Security experts offer a road map for NATO’s future in MENA region

NATO's headquarters in Brussels. (Shutterstock)
NATO's headquarters in Brussels. (Shutterstock)
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Updated 11 May 2021

Security experts offer a road map for NATO’s future in MENA region

Security experts offer a road map for NATO’s future in MENA region
  • Arab News Research & Studies webinar examined how the military alliance can better engage with its partners in the Middle East and North Africa
  • Expert says NATO should appoint a special representative and enlarge the Mediterranean Dialogue as well as the Istanbul Cooperation Initiative

DUBAI: In the 30 years since the collapse of the Soviet Union, which heralded the start of the post-Cold War era, there has been much discussion about what role NATO ought to play in the world. How might it adapt to new and evolving challenges emanating from regions beyond its traditional geographic remit, particularly the Middle East and North Africa (MENA)?

Although Article 6 of the 1949 North Atlantic Treaty, the organization’s founding document, defines its area of responsibility as “the North Atlantic region north of the Tropic of Cancer,” a new report from the Arab News Research & Studies unit aims to highlight why the MENA region is important to NATO, what common interests they share, and how the organization might better engage with the region.

“While not strictly part of its area of responsibility, NATO cannot ignore the MENA region,” writes Luke Coffey, the report’s author and director of the Douglas and Sarah Allison Center for Foreign Policy at the Heritage Foundation, in the document’s introduction. “Historical and recent events show that what happens there can quickly spill over into Europe.”

Coffey highlights several sources of instability emanating from the region, which stretches from the eastern Atlantic Ocean through North Africa and on to the Middle East. These include demographic pressures, increased commodity prices, interstate and intrastate conflicts and tribal politics.

“A decade after the start of the so-called Arab Spring, many geopolitical challenges remain in the region, from the rise of transnational terrorism to the nuclear threat and state-sponsored terrorism from Iran. Many in NATO therefore have rightly decided to place a renewed focus on working with regional partners on the southern periphery of the alliance.”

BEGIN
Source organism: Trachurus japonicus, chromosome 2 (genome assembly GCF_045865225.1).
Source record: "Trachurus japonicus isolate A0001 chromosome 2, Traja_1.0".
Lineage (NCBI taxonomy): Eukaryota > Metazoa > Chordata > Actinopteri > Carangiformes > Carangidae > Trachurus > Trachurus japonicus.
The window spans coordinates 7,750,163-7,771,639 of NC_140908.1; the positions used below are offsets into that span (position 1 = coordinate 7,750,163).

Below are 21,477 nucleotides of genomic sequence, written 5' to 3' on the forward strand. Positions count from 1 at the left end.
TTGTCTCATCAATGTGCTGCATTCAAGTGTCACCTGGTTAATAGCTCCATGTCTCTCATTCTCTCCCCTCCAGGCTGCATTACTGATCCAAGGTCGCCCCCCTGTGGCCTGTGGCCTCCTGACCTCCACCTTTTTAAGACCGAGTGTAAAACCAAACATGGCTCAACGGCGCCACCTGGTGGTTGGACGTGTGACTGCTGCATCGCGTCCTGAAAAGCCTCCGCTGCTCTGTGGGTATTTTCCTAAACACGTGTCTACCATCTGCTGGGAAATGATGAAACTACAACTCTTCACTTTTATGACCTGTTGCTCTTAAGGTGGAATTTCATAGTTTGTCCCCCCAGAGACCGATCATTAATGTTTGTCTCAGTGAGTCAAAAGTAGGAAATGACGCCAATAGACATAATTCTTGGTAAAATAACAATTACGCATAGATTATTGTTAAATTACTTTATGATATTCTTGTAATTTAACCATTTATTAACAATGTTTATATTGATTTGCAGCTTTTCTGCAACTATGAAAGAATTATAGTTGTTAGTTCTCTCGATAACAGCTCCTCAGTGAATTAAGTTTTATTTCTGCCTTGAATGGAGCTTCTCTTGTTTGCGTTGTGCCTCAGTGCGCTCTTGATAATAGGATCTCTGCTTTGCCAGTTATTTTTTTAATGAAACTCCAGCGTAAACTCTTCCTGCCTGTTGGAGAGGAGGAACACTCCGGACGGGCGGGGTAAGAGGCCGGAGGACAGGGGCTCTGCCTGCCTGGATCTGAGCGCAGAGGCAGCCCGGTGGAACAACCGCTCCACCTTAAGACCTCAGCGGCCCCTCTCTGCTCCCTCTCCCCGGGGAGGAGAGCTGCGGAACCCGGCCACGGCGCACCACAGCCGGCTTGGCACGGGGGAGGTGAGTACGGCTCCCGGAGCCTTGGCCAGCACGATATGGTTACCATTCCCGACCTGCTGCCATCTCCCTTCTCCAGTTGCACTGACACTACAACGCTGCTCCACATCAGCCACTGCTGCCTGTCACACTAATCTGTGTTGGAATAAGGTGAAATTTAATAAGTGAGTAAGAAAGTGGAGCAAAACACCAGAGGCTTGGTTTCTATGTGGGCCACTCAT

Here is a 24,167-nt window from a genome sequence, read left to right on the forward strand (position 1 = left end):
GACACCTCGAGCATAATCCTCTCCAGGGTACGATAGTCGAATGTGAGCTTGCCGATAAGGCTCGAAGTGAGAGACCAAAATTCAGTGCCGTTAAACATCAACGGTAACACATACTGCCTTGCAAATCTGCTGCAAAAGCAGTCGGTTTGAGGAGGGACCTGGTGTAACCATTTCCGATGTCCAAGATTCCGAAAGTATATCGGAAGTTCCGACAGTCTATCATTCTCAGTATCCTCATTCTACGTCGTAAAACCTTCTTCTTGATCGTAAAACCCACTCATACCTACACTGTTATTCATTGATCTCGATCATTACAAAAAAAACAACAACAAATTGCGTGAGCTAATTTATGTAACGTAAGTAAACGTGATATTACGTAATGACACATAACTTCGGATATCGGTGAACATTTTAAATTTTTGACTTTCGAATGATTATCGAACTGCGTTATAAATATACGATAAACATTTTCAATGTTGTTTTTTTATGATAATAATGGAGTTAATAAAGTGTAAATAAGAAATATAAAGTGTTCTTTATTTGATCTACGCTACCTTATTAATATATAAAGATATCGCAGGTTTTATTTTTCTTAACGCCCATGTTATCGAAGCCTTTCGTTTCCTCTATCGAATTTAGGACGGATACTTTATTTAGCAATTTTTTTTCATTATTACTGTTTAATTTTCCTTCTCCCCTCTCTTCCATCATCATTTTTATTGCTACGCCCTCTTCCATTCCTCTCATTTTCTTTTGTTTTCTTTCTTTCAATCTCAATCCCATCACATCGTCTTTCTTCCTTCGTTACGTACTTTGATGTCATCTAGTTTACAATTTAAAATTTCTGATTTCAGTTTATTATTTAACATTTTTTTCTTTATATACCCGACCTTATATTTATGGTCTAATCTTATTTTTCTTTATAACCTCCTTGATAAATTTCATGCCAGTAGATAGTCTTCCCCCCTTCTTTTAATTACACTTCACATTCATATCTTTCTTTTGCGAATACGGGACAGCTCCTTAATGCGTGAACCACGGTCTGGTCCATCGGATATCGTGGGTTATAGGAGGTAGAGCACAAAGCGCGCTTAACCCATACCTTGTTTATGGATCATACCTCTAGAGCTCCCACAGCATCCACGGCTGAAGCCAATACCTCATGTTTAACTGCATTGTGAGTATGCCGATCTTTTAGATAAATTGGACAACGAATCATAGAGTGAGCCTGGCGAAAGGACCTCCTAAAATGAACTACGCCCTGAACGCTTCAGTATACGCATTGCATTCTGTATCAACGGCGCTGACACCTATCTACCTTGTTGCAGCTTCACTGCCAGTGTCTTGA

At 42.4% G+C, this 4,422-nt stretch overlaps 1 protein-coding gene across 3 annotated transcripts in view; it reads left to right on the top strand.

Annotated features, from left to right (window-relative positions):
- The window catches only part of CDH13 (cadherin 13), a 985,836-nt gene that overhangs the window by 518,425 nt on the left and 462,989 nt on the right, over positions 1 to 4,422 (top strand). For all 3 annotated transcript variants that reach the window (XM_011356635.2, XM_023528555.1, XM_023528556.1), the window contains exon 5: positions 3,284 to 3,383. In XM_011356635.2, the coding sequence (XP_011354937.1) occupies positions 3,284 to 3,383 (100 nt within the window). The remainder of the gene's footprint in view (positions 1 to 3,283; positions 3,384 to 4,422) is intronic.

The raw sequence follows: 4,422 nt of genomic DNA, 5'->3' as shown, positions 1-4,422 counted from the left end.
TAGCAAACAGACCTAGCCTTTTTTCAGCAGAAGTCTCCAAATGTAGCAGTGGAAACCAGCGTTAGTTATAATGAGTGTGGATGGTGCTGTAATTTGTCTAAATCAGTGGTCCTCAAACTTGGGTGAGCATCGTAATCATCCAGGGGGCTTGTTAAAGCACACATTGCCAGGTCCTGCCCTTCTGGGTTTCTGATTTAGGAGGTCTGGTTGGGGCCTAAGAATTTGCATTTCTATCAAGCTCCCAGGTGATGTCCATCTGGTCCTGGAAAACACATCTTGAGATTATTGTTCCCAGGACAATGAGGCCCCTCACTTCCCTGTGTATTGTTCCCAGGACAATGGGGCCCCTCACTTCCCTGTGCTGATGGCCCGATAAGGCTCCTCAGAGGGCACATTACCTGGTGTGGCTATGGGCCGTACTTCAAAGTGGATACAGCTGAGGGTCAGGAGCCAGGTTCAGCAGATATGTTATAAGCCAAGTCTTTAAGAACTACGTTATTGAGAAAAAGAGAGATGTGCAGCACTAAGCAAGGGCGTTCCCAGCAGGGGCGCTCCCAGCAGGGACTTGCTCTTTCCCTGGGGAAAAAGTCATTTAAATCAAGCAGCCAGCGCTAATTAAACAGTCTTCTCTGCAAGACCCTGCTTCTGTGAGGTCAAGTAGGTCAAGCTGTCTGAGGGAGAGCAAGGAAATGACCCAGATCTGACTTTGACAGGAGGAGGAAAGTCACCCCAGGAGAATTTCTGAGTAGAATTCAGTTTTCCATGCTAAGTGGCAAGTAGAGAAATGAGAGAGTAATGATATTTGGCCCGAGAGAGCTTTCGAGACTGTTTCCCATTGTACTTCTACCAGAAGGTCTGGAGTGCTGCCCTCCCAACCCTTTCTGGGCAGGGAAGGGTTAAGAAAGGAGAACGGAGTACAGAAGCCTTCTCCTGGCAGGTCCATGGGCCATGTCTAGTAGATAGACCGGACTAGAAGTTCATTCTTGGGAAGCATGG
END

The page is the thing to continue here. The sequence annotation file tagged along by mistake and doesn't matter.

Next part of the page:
Competition over water and other natural resources, religious tensions, revolutionary tendencies, terrorism, nuclear proliferation and proxy wars involving regional and global actors offer further cause for concern at NATO HQ.

And because the region contains some of the world’s most vital shipping lanes, energy resources and trade choke points, seemingly minor conflicts and disasters have been shown to have major ripple effects on global trade, oil prices and distant economies.




The alliance will need to adapt its relationship with MENA states (below) beyond matters of defense to areas like trade, according to Iulia-Sabina Joja. (AFP)

“NATO has gone through many such debates about what its purpose is,” Coffey said at an Arab News Research & Studies Briefing Room webinar conducted on Monday to launch the report.

“There’s been talk about focusing NATO on counterterrorism, there’s been a debate about China, there has been debate about Russia remaining the big threat. Personally, I’m more of a traditionalist on this.

“I do believe that NATO was created and designed to, where necessary, defeat Russia and deter it from aggression. However, I do also understand that there are other challenges that the alliance must deal with.”

Yet, as Coffey points out, NATO’s 2010 Strategic Concept, which was intended to serve as a guide for dealing with future challenges, includes barely any mention of the MENA region and these shared challenges.

Coffey believes the document is woefully out of date following the seismic events of the past decade, including the rise of China, a more assertive Russia, the Arab Spring, the conflict with Daesh, the ongoing war in Syria, the European migrant crisis and, more recently, the coronavirus pandemic.

As NATO prepares to draft its new Strategic Concept, Coffey argues now is the time for the organization to build on its existing partnerships with MENA states and search for new ways to cooperate.

If NATO were to follow Coffey’s advice, it is likely to find a receptive audience. According to him, not only do MENA governments share many of the security concerns of NATO member states, some of them have demonstrated a willingness to cooperate, even to the point of contributing troops to NATO-led missions in Kosovo, Afghanistan and Libya.




Iulia-Sabina Joja and Luke Coffey joined Tarek Ali Ahmad for a discussion on NATO's future in the MENA region. 

In particular, Coffey highlights NATO’s training operation in Iraq, the NATO-led Operation Ocean Shield to combat piracy off the Horn of Africa, and the NATO-enforced no-fly zone over Libya as part of its Operation Unified Protector in 2011.

NATO has already established ties in the region under the umbrellas of the Mediterranean Dialogue and the Istanbul Cooperation Initiative. Launched in 1994, the Mediterranean Dialogue forms the basis of NATO’s relations with its Mediterranean partners Algeria, Egypt, Israel, Jordan, Mauritania, Morocco and Tunisia.